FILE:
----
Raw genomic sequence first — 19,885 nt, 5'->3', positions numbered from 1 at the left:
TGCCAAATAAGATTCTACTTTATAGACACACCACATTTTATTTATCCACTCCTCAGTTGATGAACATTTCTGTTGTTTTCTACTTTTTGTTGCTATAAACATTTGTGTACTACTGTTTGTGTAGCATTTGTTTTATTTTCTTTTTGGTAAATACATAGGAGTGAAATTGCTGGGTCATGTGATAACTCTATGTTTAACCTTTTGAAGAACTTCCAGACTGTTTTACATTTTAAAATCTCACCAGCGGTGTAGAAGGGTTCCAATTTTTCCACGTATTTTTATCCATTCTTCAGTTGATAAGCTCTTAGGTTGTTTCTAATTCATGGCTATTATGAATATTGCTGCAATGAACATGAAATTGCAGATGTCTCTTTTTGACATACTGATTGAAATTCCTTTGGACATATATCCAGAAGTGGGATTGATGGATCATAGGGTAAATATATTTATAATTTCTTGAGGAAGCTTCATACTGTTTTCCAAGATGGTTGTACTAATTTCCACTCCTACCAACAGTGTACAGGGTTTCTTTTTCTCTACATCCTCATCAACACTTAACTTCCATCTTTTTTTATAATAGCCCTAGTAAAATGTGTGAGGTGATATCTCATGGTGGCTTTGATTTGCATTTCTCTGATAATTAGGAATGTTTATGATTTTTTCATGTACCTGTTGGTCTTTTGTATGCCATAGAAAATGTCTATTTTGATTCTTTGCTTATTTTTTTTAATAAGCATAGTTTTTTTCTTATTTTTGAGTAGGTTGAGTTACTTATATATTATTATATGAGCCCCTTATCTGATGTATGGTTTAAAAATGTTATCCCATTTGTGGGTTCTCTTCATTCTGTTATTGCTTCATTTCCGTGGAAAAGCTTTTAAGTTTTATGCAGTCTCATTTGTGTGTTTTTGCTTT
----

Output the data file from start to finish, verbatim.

Raw genomic sequence first — 19,885 nt, 5'->3', positions numbered from 1 at the left:
TGCCAAATAAGATTCTACTTTATAGACACACCACATTTTATTTATCCACTCCTCAGTTGATGAACATTTCTGTTGTTTTCTACTTTTTGTTGCTATAAACATTTGTGTACTACTGTTTGTGTAGCATTTGTTTTATTTTCTTTTTGGTAAATACATAGGAGTGAAATTGCTGGGTCATGTGATAACTCTATGTTTAACCTTTTGAAGAACTTCCAGACTGTTTTACATTTTAAAATCTCACCAGCGGTGTAGAAGGGTTCCAATTTTTCCACGTATTTTTATCCATTCTTCAGTTGATAAGCTCTTAGGTTGTTTCTAATTCATGGCTATTATGAATATTGCTGCAATGAACATGAAATTGCAGATGTCTCTTTTTGACATACTGATTGAAATTCCTTTGGACATATATCCAGAAGTGGGATTGATGGATCATAGGGTAAATATATTTATAATTTCTTGAGGAAGCTTCATACTGTTTTCCAAGATGGTTGTACTAATTTCCACTCCTACCAACAGTGTACAGGGTTTCTTTTTCTCTACATCCTCATCAACACTTAACTTCCATCTTTTTTTATAATAGCCCTAGTAAAATGTGTGAGGTGATATCTCATGGTGGCTTTGATTTGCATTTCTCTGATAATTAGGAATGTTTATGATTTTTTCATGTACCTGTTGGTCTTTTGTATGCCATAGAAAATGTCTATTTTGATTCTTTGCTTATTTTTTTTAATAAGCATAGTTTTTTTCTTATTTTTGAGTAGGTTGAGTTACTTATATATTATTATATGAGCCCCTTATCTGATGTATGGTTTAAAAATGTTATCCCATTTGTGGGTTCTCTTCATTCTGTTATTGCTTCATTTCCGTGGAAAAGCTTTTAAGTTTTATGCAGTCTCATTTGTGTGTTTTTGCTTT